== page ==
Carcass Ultrasound 101: The chute-side view

News
Aug 5, 2011
by WLJ

Like any job, being an ultrasound technician has its ups and downs. Testy cattle. Severe weather. Reliance on machines that sometimes just don’t feel the need to cooperate. It’s not always an easy job.

Yet, those who arrive at the ranch, scanner in hand, ready to help the beef producer produce a better product, will tell you the job is fulfilling, rewarding, and invariably interesting.

So just what makes a good scanning session?

“Injury-free works for me,” says Jason McLennan of Belle Fourche, SD. McLennan is one of the first class of ultrasound technicians trained to use the technology. He adds that animal temperament is key to maintain ing a safe environment.

Dan Hines of Martin, SD, agrees good cattle temperament is crucial. “It doesn’t help to have cattle bouncing off the walls. That just makes it harder for everyone,” he says. Hines operates in a six-state area, and has been scanning for five years.

Even good cattle can get antsy on scanning day. That’s why Todd Tagtmeyer of Seibert, CO, puts a high premium on available help. He says, “It’s important to have good people on the other side of the chute.”

The facilities can also make a difference.

Tagtmeyer says producers seem to understand a roof overhead and other accommodations can make a dif ference in image quality.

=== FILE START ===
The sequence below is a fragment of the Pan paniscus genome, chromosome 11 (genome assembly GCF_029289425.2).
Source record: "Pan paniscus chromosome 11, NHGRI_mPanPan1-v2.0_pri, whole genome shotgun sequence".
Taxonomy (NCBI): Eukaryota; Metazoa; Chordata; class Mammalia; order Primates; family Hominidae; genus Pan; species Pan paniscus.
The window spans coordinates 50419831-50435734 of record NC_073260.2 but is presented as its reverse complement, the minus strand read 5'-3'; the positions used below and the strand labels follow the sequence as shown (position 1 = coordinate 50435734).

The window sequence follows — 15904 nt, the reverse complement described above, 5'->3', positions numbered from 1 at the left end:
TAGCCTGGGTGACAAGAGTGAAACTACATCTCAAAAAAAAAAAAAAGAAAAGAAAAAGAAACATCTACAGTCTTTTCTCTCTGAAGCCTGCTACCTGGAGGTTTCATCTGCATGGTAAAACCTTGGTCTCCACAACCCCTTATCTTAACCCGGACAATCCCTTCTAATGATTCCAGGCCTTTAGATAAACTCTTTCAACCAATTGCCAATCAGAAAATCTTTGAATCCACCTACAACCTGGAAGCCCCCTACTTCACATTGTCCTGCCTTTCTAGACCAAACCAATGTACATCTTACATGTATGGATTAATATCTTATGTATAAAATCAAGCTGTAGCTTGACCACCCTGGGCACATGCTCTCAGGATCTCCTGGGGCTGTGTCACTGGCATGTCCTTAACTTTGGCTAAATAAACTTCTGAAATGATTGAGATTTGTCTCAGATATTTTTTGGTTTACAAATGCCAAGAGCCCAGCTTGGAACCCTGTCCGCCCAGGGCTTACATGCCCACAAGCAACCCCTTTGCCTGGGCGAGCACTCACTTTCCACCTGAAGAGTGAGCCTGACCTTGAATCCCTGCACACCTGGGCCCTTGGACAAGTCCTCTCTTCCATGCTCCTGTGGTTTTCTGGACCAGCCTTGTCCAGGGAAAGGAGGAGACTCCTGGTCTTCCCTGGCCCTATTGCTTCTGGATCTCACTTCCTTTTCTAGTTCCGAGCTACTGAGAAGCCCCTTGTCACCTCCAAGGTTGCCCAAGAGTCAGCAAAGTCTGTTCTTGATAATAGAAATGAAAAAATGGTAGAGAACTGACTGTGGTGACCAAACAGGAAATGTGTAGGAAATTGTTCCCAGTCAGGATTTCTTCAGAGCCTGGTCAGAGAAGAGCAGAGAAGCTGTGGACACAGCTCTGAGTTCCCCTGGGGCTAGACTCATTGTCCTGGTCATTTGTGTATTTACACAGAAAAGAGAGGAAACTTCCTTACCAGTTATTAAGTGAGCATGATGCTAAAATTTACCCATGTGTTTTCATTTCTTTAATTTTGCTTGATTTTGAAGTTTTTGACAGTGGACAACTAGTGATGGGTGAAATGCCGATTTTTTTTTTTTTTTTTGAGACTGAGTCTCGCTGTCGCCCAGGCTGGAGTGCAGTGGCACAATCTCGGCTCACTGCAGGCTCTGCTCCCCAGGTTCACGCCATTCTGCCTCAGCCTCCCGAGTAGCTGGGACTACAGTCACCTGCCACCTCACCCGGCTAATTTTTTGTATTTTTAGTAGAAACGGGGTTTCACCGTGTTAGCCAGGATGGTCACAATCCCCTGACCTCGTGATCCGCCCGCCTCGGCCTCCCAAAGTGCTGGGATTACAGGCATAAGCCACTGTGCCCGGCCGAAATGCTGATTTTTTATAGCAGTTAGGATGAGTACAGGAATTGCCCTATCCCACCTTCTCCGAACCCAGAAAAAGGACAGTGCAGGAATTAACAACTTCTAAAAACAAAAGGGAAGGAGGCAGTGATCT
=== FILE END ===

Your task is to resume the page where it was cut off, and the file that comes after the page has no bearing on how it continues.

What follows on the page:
“They’ve been out there with us. They know,” he says.

In McLennan’s part of the country, simple things like rubber pads to cushion the frozen ground where he stands and supplemental heat to keep equipment running properly are important amenities.

“You can tell when they have high expectations for a particular animal because it gets real quiet and they all gather around.”

Tagtmeyer adds more producers are keeping ultrasound scanning in mind as they build new facilities. “They incorporate plans for adequate space and weather protection,” he says. “They wouldn’t be without those things now.”

For Susan McCalib of Hillsboro, OR, an ultrasound technician across the western states since 1999, having an adequate power source is an important feature producers often overlook. “A dedicated power supply makes a huge difference,” says McCalib. She likes to have two circuits if possible—one for the ultrasound machine and computer, and one for the clippers, oil heater, and blower.

McCalib adds having all the paperwork in order before the session begins is critical.

Those are all elements that set the stage for the purpose to the exercise—the appearance of the image on the screen.

“You can tell when they have high expectations for a particular animal because it gets real quiet and they all gather around,” laughs Tagtmeyer. “They’re all looking for that animal that will give them something to brag about.”

Every producer is different, and the variety appeals to Hines. “I deal with all aspects of the business— commercial, feedlots, purebred breeders from the biggest to the little guy,” says Hines, “and it’s always interesting to see the different approaches and different methods used. Some are simply providing a service for their bull buyers, others use ultrasound data for breeding decisions. It makes the work more enjoyable when you can see improvement in the product.”